Once Rabbi Levi Yitzchak of Berdichov went traveling to collect money to marry off an orphan girl. He came to an inn where a group of sinners were playing cards. When Rabbi Levi Yitzchak asked them for charity to help the young bride, they began mocking him and asking what they would get in reward for the mitzvah.
“Olam Haba – the World to Come!” he replied.
One man in particular was very derisive and said, “I have no place waiting for me there, anyway!” Then, to add insult to injury, he told Rabbi Levi Yitzchak, “But I will give you all the money you need for her dowry if you sell me your Olam Haba!”
Rabbi Levi Yitzchak immediately jumped at the opportunity and wrote out a contract. The surprised man agreed and signed, giving the rabbi all the money needed to make the wedding.
When the man returned home, he began laughing at what he considered a silly transaction. His wife asked him what had happened, and when he told her, she became livid. “Your Olam Haba?” she screamed. “What little you may have, you sold it?” After a heated argument, she forced her husband, much against his will, to return to Rabbi Levi Yitzchak and ask him to cancel the contract.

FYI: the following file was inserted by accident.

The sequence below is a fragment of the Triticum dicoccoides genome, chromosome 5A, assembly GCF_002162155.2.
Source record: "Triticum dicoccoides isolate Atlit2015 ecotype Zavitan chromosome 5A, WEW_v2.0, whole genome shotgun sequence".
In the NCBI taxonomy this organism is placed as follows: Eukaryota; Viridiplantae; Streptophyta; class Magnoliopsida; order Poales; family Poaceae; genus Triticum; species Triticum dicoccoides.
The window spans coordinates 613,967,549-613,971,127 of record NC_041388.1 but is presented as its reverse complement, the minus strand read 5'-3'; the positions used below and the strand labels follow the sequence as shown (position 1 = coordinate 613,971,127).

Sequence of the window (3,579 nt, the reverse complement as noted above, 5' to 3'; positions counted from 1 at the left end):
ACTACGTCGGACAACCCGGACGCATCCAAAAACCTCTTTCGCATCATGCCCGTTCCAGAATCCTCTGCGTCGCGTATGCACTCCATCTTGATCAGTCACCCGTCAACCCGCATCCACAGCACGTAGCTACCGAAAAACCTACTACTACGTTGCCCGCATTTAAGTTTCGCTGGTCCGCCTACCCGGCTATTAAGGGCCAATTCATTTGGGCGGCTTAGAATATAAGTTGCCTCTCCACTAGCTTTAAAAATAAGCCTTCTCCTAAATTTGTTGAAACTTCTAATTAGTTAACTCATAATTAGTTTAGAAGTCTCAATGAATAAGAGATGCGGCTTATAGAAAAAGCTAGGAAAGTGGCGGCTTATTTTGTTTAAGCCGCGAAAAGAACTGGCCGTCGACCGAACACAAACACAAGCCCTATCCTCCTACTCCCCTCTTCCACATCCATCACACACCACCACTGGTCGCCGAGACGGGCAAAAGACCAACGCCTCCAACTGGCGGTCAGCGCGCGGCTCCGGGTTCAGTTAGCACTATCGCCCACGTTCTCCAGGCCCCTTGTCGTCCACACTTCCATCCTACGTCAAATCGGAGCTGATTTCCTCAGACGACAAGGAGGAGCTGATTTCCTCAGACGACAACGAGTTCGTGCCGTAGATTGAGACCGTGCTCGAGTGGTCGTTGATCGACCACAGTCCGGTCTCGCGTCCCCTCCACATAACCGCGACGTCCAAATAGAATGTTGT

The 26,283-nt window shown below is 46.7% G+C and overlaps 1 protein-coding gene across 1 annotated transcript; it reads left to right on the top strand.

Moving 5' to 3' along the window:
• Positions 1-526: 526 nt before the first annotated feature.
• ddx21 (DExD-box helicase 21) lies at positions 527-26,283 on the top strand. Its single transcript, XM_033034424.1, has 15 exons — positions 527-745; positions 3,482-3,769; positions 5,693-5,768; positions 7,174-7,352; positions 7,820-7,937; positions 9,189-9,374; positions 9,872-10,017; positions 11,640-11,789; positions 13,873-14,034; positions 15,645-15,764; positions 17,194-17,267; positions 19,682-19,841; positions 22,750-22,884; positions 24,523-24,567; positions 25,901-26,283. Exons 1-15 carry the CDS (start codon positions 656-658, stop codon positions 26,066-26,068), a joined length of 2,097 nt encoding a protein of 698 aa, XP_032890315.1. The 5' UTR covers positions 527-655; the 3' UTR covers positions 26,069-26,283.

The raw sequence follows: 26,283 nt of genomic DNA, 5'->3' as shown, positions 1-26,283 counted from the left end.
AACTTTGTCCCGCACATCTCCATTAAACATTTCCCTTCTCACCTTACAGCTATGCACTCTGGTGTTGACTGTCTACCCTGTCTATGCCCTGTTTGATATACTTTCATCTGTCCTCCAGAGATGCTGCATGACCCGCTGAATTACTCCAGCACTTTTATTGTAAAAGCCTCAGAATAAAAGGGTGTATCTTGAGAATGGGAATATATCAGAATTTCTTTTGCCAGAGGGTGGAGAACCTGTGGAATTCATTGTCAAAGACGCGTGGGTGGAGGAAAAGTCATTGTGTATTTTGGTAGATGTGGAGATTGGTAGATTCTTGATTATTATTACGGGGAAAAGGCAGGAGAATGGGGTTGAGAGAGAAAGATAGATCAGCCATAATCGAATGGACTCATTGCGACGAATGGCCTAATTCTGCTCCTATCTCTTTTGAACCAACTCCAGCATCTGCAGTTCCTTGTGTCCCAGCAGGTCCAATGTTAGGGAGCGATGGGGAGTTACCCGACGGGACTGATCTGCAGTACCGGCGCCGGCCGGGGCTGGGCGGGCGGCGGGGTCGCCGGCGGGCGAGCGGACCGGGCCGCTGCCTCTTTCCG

Rabbi Levi Yitzchak, of course, refused at first. The man pleaded, but Rabbi Levi Yitzchak kept on refusing. Finally the man begged, “You can keep all the money, but please, please, give me back my portion in the World to Come!” Rabbi Levi Yitzchak then agreed.
With the contract annulled, the man asked Rabbi Levi Yitzchak how much of a portion he, the man, had in the future world. Rabbi Levi Yitzchak replied, “When you first sold me your portion, it truly was not worth very much at all. But now that you’ve donated that sum to marry off an orphan girl, your portion is very, very great indeed!”
From “More Blessed to Give: Rebbe Nachman on Charity”